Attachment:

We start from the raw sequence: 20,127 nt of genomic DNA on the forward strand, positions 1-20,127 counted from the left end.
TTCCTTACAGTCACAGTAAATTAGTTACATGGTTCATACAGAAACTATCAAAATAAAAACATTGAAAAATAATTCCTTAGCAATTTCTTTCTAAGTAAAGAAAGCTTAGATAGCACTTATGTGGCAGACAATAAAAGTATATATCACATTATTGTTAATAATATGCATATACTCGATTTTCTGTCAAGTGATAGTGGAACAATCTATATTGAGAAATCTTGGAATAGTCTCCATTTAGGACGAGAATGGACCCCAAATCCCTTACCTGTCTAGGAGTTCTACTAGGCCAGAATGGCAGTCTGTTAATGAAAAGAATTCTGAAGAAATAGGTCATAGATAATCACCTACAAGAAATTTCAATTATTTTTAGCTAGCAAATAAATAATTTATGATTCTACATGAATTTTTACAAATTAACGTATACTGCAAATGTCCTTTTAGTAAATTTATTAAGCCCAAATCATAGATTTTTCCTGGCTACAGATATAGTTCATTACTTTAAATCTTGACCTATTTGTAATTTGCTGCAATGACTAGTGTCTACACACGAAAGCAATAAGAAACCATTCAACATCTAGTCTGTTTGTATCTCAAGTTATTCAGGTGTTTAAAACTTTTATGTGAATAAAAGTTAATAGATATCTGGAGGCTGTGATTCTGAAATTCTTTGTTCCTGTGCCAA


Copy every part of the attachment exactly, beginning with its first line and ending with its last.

We start from the raw sequence: 20,127 nt of genomic DNA on the forward strand, positions 1-20,127 counted from the left end.
TTCCTTACAGTCACAGTAAATTAGTTACATGGTTCATACAGAAACTATCAAAATAAAAACATTGAAAAATAATTCCTTAGCAATTTCTTTCTAAGTAAAGAAAGCTTAGATAGCACTTATGTGGCAGACAATAAAAGTATATATCACATTATTGTTAATAATATGCATATACTCGATTTTCTGTCAAGTGATAGTGGAACAATCTATATTGAGAAATCTTGGAATAGTCTCCATTTAGGACGAGAATGGACCCCAAATCCCTTACCTGTCTAGGAGTTCTACTAGGCCAGAATGGCAGTCTGTTAATGAAAAGAATTCTGAAGAAATAGGTCATAGATAATCACCTACAAGAAATTTCAATTATTTTTAGCTAGCAAATAAATAATTTATGATTCTACATGAATTTTTACAAATTAACGTATACTGCAAATGTCCTTTTAGTAAATTTATTAAGCCCAAATCATAGATTTTTCCTGGCTACAGATATAGTTCATTACTTTAAATCTTGACCTATTTGTAATTTGCTGCAATGACTAGTGTCTACACACGAAAGCAATAAGAAACCATTCAACATCTAGTCTGTTTGTATCTCAAGTTATTCAGGTGTTTAAAACTTTTATGTGAATAAAAGTTAATAGATATCTGGAGGCTGTGATTCTGAAATTCTTTGTTCCTGTGCCAA